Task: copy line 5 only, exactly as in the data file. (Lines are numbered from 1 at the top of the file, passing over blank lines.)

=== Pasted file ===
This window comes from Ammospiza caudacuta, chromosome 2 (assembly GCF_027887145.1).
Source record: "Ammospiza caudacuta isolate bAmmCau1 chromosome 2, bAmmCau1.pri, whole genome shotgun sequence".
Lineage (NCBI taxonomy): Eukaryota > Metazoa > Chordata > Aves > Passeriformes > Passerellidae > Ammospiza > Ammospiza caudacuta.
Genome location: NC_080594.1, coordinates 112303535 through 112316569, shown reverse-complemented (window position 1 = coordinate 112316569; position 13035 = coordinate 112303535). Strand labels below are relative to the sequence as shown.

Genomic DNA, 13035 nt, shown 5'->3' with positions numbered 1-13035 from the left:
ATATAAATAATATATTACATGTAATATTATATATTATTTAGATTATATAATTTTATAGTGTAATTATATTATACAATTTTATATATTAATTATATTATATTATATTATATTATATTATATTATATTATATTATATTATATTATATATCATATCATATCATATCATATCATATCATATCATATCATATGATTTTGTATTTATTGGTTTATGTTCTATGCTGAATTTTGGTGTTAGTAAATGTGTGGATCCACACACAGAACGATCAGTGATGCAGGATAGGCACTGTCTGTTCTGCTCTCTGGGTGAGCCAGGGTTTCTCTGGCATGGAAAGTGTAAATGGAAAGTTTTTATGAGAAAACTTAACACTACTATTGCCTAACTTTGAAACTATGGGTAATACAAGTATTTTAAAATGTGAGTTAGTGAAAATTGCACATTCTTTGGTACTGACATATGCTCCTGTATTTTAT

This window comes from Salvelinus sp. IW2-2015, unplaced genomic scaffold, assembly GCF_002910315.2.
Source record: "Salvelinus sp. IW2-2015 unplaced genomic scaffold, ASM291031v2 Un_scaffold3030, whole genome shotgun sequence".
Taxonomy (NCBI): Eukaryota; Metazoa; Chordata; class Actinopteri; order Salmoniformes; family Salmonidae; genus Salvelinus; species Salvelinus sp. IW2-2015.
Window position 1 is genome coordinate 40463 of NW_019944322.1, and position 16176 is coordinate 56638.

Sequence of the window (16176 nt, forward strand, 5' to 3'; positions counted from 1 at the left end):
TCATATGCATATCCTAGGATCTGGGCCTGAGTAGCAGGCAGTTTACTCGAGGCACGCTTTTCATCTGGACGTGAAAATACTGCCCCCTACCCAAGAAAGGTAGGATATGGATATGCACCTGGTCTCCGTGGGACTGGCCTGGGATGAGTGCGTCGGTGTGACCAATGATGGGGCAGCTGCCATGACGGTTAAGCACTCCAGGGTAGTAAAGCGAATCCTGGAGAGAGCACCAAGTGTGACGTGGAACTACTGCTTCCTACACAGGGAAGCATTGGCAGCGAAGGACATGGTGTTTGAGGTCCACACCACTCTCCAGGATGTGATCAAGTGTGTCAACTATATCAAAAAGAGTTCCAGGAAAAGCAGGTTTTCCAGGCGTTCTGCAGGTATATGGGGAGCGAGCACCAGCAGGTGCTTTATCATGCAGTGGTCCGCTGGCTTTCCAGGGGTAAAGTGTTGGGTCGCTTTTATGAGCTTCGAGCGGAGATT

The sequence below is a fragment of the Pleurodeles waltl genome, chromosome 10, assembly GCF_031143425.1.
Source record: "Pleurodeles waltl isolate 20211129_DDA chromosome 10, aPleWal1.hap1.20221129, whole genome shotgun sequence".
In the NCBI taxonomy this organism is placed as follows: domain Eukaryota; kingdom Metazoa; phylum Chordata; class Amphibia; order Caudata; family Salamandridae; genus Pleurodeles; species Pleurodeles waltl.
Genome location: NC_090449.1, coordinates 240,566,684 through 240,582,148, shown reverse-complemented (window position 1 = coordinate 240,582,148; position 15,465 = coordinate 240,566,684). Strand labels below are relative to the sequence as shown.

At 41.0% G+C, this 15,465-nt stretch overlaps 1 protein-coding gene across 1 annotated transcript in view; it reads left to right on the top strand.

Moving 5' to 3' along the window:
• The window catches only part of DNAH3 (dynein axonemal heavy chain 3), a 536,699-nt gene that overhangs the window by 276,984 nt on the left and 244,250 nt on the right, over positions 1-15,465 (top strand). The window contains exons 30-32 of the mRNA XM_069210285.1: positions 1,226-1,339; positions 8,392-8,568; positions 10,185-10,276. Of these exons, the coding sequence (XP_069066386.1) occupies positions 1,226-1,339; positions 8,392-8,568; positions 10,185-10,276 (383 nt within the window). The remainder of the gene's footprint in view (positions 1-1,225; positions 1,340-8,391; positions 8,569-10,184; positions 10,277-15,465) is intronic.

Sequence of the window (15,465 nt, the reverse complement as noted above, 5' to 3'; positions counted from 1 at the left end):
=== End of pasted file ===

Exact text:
Genomic DNA, 13035 nt, shown 5'->3' with positions numbered 1-13035 from the left: